I missed these because I was in Florida at the Young Republican convention. Two stories about the GOP in light red states.
A survey of 400 likely voters completed in May by the political consulting firm of Fabrizio, McLaughlin and Associates finds that if the election were held now 46 percent would be more likely to vote for the Democratic candidate, 24 percent for the Republican candidate while 29 percent are unsure.
The research also shows that if the election were held now Clinton would carry West Virginia in a head to head match-up with McCain or Giuliani. Clinton beats McCain 41 percent to 34 percent with 25 percent undecided and beats Giuliani 42 percent to 36 percent with 22 percent undecided.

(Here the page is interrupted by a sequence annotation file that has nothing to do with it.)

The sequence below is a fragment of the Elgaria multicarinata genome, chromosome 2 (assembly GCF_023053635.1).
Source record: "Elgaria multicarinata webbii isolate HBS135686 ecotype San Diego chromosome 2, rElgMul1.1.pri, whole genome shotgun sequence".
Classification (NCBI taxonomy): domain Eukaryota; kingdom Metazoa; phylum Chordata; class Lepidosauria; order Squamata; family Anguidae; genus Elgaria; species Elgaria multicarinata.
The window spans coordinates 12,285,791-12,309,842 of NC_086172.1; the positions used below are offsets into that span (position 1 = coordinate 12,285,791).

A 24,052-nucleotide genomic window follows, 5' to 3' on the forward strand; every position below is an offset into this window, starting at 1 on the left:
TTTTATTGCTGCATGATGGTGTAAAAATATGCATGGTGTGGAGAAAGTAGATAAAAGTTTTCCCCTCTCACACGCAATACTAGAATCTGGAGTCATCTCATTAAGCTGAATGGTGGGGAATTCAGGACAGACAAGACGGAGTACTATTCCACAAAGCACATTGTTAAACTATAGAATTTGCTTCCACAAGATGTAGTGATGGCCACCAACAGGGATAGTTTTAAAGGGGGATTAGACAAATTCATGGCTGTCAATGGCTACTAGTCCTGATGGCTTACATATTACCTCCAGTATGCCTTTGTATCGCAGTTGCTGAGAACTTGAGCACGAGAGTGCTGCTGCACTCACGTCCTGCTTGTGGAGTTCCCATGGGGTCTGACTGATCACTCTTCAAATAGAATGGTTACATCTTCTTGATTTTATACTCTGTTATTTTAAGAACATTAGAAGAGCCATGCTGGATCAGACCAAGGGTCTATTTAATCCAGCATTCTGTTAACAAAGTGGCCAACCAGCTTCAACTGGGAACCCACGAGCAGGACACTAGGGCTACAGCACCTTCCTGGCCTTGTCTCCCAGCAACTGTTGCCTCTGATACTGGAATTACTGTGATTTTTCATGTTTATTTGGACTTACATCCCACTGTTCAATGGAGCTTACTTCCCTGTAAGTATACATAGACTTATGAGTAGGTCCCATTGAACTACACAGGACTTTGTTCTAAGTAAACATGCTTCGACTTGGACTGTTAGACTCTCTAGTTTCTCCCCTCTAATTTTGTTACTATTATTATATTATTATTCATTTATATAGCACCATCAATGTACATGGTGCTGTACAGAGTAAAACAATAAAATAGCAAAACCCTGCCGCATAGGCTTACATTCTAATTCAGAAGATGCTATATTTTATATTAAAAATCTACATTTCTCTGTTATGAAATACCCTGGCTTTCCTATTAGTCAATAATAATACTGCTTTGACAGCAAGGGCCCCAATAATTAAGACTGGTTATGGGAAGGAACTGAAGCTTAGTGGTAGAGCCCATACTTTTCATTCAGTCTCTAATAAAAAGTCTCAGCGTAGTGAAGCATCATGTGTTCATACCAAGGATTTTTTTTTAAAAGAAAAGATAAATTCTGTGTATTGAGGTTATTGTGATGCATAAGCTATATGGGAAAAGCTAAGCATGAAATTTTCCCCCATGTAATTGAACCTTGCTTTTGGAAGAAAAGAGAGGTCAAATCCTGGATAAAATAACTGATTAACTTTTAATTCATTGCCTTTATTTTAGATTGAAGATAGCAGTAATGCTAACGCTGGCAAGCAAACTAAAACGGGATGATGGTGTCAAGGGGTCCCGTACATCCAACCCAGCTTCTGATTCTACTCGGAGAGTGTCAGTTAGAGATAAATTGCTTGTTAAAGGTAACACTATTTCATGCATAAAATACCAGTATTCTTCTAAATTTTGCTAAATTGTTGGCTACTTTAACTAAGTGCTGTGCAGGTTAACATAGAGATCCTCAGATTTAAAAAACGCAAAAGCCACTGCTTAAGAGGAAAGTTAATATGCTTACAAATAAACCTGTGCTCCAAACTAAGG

I knocked on a bunch of doors in Martinsburg, WV in 2004. The Bush appeal in WV was very simple: God, guns, and abortion. Voters told me that they supported George W. Bush because, for example, "He’s a good man and a good Christian." I have trouble seeing that same kind of feeling in West Virginia for any of the leading GOP candidates except, maybe, Fred Thompson.
On Saturday, WaPo ran a story about Virginia:
Slightly more than half of Virginia residents said they have an unfavorable view of the national Republican Party, including 60 percent of independents, according to the poll.
By comparison, 55 percent of residents, including half of independents, said they have a favorable impression of national Democrats.
These are bad, bad news for the GOP.